Sunday, October 01, 2006

Sunflower (pt 2)

There’s a sunflower garden at Singapore airport. It’s worth a visit. Sunflowers don’t get enough play these days. They did on this trip. I saw a lot.

Coincidences have been on my mind lately. You let one in, the others follow. They pile up, crowding in at the door like noisy friends-of-friends at a party. Of course, they’re a fun bunch who know good dance moves so you don’t call the cops. But you do wonder – who are these crazy mixed-up kids?
The long leg of the Singapore to London flight takes around 13 hours, making it a tough one. Some people complain. Me, I can’t wait to relive those memories a dozen times per week for the coming fortnight at least. Reminiscing about long and uneventful periods of my life helps me avoid the difficult bits. That’s how into long flights I am.
By the time Dove and I made it to happenin’ Heathrow (the most Carnaby Street of airports (except not)), we’d been awake for about 40 hours each, unable to get more than a handful of hours of fitful rest on the plane. We met up with Kite, kind enough to take into her London home the slimy husks we’d become, looking as familiar with hygiene as the Mother Country is with dental plans, good coffee and respect for former convict-stock. Ah London, how I have missed your sun-dappled boulevards and grinning, fruit-proffering denizens!

As an-ex Melbourne housemate of Dove’s, Kite was very charitable in taking us in. I'd like to say that our appearance was "practiced disarray" but it was closer to "escaped mental patient". Nonetheless, we found a warm welcome up four flights of stairs (four flights from the smokers' courtyard, I should add).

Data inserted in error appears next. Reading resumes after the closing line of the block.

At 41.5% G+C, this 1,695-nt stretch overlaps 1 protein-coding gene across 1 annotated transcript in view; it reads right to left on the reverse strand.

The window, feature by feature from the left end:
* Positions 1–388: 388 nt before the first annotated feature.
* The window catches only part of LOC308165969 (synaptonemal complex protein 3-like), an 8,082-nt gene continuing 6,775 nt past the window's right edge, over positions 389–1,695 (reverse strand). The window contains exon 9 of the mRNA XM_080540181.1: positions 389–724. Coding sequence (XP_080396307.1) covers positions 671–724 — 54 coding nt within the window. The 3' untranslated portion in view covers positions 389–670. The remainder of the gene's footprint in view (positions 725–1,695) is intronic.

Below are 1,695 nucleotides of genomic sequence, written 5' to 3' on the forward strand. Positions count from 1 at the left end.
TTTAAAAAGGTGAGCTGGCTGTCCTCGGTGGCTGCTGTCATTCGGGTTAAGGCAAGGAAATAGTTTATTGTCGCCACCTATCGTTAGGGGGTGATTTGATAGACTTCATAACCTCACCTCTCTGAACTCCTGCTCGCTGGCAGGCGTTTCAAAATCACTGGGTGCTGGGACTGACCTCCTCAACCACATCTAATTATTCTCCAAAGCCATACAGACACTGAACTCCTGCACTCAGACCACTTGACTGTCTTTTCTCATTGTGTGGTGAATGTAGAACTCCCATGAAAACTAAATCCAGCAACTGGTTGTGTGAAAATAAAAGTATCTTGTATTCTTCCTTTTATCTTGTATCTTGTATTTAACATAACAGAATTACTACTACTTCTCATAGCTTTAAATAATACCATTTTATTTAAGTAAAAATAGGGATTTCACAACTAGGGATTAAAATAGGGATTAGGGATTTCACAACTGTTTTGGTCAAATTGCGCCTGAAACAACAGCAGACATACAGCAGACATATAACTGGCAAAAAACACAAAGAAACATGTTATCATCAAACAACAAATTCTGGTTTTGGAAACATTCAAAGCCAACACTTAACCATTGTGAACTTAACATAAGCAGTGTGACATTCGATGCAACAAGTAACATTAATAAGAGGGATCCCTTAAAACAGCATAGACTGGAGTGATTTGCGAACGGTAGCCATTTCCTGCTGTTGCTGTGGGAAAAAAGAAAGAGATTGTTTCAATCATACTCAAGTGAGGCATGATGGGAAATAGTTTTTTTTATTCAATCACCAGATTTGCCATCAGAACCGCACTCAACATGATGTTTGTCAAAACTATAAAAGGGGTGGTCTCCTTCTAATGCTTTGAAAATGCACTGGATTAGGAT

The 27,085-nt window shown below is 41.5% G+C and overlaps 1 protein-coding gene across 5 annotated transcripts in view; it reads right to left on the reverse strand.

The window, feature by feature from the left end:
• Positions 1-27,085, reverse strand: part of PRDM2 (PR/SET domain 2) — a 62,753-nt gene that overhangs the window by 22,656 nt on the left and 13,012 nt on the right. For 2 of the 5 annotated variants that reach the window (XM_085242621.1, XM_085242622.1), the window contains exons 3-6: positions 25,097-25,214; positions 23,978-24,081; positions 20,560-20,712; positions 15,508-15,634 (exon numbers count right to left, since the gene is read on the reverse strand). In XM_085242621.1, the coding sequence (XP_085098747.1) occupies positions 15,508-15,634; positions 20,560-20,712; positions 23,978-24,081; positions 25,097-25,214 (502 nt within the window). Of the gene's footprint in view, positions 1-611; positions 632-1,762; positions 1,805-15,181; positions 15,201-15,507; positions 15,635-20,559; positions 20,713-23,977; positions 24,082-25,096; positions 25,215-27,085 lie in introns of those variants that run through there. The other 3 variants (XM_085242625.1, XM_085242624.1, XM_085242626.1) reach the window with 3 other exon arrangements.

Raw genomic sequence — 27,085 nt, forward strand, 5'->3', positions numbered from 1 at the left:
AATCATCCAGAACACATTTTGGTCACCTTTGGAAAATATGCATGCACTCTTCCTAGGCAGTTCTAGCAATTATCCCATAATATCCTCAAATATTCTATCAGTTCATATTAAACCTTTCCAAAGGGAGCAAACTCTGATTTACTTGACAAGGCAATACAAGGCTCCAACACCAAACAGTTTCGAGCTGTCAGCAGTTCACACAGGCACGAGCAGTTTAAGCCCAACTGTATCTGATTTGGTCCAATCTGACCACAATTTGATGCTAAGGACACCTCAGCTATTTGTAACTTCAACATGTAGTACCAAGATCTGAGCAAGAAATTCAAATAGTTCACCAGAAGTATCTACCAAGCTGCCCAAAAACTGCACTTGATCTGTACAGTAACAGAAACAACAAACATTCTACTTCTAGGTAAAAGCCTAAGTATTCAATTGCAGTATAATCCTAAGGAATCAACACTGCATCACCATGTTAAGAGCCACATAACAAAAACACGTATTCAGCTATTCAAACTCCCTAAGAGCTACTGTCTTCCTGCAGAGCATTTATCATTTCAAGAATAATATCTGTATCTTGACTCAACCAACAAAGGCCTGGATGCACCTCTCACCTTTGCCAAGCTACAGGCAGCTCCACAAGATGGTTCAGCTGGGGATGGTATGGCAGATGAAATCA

We also found fellow Melbourne travellers Meadowlark and Mockingbird. (By now you might be wondering about the whole bird-theme with everyone’s names. Obviously, I’d prefer it if I was meeting a bunch of avian companions and acting like they was human, taking hilarious (if delusional) jaunts across the English countryside with my fine feathered friends until some quaintly-accented rural gent accidentally takes me down with his twelve-gauge and stands over me in head-shaking pity/scorn uttering words such as “twas ne’er meant fer man te cavort wi’ t’ birds so, aye” and my family to gather round my coffin clutching a feather in each hand. ‘Twas not to be, ladies an’ gents. The bird-words are merely to conceal identities, and also to produce a general bird-theme to this blog (note to self: keep thematics sublimated. Make the reader work).

London: We all went out for dinner and drinks at a few pubs near Kite’s. It was probably close to 48 hours we went without sleep, Dove and I. Waking up at 6.30am this morning on the cosy loungeroom floor, well, it felt like coincidence and randomness were far away. In the warm, still, nearly soundless hush of the old inner-London terrace, I ambled around making myself coffee, looking at pigeons and flat grey skies, feeling safe in an orderly and unsurprising universe.

Of course, coincidences aren’t always alien to such environments, and are often less than dramatic. Some examples: on the Singapore to London flight, I’m watching Tom Cruise grimace his way through Mission Impossible III. I’m not surprised that Tom’s on-board in this way. You don’t get more captive than this. I’ve joined that all-important demographic of “people who oughta know better, but don’t,” and Tom’s accountants are establishing their kids’ college trust funds on that fact. It’s the perfect flick for a half-attentive plane trip, and I’m able to dip in and out of alertness as I’m served food, check the time till arrival, and so on.